Sun Feb 3, 2013, 09:40 PM
DonViejo (20,089 posts)
The Democrats' Moment of Truth By: John Zogby
February 03, 2013
The Democrats' Moment of Truth
By: John Zogby
The polls are all looking quite good for the President and the Democrats right now. This week's Zogby Analytics Poll has the President moving up a point to 57% job approval. Above and beyond that number, likely voters give him higher marks than previously on most topics: the economy (51%), understanding the middle class (54%), health care (48%), education (58%), and immigration (50%). Even better, a solid majority (55%) are optimistic about the United States for the next four years, a plurality (48%-30%) feel that the Republicans should work with the President on his agenda, and more are likely to say they are doing better financially than worse in the past four years.
For President Obama, this is a good place to be. He is moving along on immigration reform, on gun control, on getting his Cabinet approved, and on watching the other side uncertain about its future with voters. As I have noted many times in this column, the GOP has a serious demographic problem and I am not sure they know how to address it sufficiently.
While it is hard to find any seriously bad news for Mr. Obama in the polling, there are lessons he and his Democratic Party must learn. The first is that honeymoons don't last very long. He is wise to strike right now, early in his second term, while the numbers are good, and before some sort of a second term "jinx" or "scandal" wipes a lot of the good will away.
The more important lesson, however, is this: just because you won does not mean you are winning. Surely, Mr. Obama was re-elected by a majority and his numbers are well over 50 percent. But voters in the Zogby Poll still have two major concerns. The President, who engineered a coup on saving middle class tax cuts and increasing taxes on higher earners has a net negative approval rating from the voters on taxes - 47% approve, 50% disapprove. And kicking the can down the road on the deficit may see that can go down a manhole cover very soon. The President only gets a 42% approval rating on the deficit with 55% disapproving.
The public is in consensus mode when it comes to sequestration. Across the board cuts could mean the loss of 800,000 jobs just in defense alone, perhaps over a million more. Besides, not addressing the problem of the deficit with a plan is not leadership, it is the lack of it. It means that the number one security issue of the day - the solvency and trustworthiness of the federal government, the biggest threat of a new recession, the livelihoods of millions of people, the reputation of all elected leaders - is too big to handle. Even worse, if one can imagine, sequestration (i.e. defaulting on the responsibility to lead in a time of crisis) is as bad as a nuclear attack or a major act of cyber-terrorism.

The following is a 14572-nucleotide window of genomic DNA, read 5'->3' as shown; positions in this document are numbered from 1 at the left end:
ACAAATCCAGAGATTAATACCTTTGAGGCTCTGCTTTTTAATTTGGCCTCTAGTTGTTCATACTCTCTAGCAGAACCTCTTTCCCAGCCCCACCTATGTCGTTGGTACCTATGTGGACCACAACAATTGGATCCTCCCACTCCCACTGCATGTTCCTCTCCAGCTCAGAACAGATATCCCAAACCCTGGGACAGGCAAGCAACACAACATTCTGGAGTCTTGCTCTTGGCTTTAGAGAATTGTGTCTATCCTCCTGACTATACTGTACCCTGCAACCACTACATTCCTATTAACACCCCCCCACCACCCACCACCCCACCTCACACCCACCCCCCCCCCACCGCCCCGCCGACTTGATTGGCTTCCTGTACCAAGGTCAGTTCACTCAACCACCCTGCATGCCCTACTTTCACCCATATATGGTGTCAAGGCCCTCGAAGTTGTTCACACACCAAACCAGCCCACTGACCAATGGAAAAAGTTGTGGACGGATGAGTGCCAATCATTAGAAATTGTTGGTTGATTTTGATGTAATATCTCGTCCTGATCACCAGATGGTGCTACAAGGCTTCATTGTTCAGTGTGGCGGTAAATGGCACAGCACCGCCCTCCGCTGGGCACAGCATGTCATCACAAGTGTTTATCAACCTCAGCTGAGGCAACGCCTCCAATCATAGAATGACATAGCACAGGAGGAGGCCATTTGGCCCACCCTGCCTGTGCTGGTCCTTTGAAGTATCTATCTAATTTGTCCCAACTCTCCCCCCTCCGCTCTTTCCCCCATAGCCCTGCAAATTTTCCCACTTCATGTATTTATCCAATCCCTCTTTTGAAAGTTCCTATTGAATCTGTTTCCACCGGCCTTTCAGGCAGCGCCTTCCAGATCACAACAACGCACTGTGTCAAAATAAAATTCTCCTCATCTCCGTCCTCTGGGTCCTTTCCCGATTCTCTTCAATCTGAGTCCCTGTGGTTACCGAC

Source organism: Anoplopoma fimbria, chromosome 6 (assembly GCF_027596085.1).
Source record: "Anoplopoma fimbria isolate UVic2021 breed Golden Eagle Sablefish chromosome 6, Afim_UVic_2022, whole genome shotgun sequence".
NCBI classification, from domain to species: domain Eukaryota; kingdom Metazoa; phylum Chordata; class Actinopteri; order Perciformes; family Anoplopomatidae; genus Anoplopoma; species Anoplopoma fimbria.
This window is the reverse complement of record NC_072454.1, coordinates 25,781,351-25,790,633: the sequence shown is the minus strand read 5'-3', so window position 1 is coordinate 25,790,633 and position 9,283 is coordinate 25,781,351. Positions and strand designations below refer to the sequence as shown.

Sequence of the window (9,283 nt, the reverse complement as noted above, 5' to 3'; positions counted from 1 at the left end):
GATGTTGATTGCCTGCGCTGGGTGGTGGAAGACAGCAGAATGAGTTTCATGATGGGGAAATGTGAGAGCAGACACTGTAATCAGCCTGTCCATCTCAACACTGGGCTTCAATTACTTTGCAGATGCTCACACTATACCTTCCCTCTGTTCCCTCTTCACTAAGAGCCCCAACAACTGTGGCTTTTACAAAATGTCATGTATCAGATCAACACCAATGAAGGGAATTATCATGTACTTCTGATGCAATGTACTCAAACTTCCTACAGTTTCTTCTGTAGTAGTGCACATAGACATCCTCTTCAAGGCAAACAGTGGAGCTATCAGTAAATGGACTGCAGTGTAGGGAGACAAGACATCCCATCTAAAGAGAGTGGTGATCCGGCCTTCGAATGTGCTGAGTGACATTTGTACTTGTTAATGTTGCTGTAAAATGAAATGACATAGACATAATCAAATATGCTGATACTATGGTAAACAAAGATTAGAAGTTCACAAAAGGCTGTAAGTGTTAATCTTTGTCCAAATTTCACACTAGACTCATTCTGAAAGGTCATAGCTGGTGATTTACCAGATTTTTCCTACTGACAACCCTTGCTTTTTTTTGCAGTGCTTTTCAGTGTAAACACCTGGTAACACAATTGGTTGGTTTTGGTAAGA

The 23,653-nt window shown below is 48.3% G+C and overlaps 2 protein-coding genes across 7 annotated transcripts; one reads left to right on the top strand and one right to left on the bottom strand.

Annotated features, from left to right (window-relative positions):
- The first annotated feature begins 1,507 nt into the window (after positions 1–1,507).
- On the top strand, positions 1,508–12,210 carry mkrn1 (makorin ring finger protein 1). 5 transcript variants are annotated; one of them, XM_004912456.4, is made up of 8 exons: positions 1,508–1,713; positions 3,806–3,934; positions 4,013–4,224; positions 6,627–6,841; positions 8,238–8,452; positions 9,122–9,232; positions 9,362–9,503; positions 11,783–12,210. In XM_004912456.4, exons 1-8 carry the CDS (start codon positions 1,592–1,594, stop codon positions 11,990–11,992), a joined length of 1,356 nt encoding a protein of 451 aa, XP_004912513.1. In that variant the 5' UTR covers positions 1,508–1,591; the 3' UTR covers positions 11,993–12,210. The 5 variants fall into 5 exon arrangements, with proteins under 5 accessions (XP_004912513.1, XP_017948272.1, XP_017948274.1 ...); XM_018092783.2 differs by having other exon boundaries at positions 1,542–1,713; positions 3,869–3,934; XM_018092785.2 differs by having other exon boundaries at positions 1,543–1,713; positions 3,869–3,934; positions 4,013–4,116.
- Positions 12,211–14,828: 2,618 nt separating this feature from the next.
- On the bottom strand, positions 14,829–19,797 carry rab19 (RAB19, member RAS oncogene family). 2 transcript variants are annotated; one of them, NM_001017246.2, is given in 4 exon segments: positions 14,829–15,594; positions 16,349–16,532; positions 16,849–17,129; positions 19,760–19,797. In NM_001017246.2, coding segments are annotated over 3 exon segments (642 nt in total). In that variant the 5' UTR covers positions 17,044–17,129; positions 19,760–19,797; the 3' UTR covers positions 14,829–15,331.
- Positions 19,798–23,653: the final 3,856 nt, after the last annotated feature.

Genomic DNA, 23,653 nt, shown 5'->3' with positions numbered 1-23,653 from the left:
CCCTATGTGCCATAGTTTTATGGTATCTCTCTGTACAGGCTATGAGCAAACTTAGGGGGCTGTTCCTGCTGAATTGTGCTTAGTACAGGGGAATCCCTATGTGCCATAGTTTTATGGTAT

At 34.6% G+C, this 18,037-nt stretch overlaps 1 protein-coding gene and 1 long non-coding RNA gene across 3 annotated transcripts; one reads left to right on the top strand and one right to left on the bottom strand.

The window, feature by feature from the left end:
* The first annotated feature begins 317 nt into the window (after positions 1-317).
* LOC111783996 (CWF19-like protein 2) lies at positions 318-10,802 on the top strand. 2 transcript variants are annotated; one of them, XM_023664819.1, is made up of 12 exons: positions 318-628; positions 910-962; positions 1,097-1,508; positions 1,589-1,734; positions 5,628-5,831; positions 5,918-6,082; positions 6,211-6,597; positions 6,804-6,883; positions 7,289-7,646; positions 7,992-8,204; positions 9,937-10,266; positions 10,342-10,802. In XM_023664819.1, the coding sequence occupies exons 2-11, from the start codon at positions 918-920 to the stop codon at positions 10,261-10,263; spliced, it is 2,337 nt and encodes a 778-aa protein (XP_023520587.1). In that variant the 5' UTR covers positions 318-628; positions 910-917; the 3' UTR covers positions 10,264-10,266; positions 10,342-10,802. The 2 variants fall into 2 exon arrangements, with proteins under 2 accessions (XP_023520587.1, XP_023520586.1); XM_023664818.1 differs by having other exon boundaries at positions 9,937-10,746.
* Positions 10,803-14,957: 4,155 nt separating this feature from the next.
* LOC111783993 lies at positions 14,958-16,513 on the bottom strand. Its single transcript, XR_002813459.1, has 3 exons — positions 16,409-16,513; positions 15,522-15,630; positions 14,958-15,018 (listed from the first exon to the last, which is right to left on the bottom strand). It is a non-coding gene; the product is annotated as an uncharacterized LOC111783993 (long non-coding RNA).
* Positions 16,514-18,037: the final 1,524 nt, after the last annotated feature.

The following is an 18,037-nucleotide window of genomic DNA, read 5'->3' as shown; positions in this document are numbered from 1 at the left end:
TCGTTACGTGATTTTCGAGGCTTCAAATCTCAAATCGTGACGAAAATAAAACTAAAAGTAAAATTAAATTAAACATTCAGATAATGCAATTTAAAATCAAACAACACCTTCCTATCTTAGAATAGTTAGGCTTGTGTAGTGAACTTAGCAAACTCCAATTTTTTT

I agree that the GOP would be hurt more - simply because it has fought the President on everything that it looks like it is just flailing, has raised serious roadblocks in the past four years, lacks its own sense of direction, and has very low approval numbers. But it is very hard to see how Mr. Obama and the Democrats win if the deficit is not addressed in the short term. I agree that the pump must continue to be primed with targeted spending. But I also agree that waste must be addressed with targeted cuts. If Democrats and Republicans cannot use the Simpson-Bowles program as a guide to at least start the process , then what the hell good are they?
Last week's column was entitled "The GOP's Moment of Truth" because it faces issues that threaten its very continuation as a viable party. But the deficit and automatic sequestration provide the "Democrats' Moment of Truth". Let me repeat my warning: Just because you won does not mean you are winning. There could be hell to pay.
Other News Releases available at - http://www.jzanalytics.com
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Response to DonViejo (Original post)
Mon Feb 4, 2013, 01:15 AM
SamHarris2012 (42 posts)
1. You still have one issue to address...
Where was Simpson and Bowles when the debt was 11 trillion under Bush, 3 trillion under Reagan and a couple billion under Washington?
I will always take issue with solving this problem as long as people claim amnesia for the last 200 plus years. People act like we haven't been spending and spending and spending for as long as we have kept records of it.
I absolutely reject the brazen hypocrisy of the "fiscal conservatives" as it pertains to debt and deficits. Not until they admit they started this runaway train and all Obama is trying to do is slow it down. The fiscal conservatives want him to slam on the brakes. That can't be done unless you want to derail the train.
For the record. I highly doubt I will ever get a bill from the government to pay my share of the debt. There will be no bill in the mail. Worst case scenario - in my mind - is that we default and the top 1% takes the brunt of the fallout. Guess what? I'm cool with that.
Response to DonViejo (Original post)
Mon Feb 4, 2013, 09:47 AM
Lefty Thinker (96 posts)
3. Deal with the deficit?
The idea that President Obama and Congressional Democrats need to "deal with the deficit" is a trap. National accounting clearly shows that if the private sector is saving (like the trillions of dollars in cash corporations have been building up) and the country is importing more than it exports (over which the government has little if any control) then the government must run a deficit to avoid GDP contraction. Last week's report, in fact, shows that our deficit is too small.
The whole issue of "national bankruptcy" is also a trap. This improperly and fallaciously conflates ideas about private finance with the public sector. Please see my previous post on this for a more detailed analysis.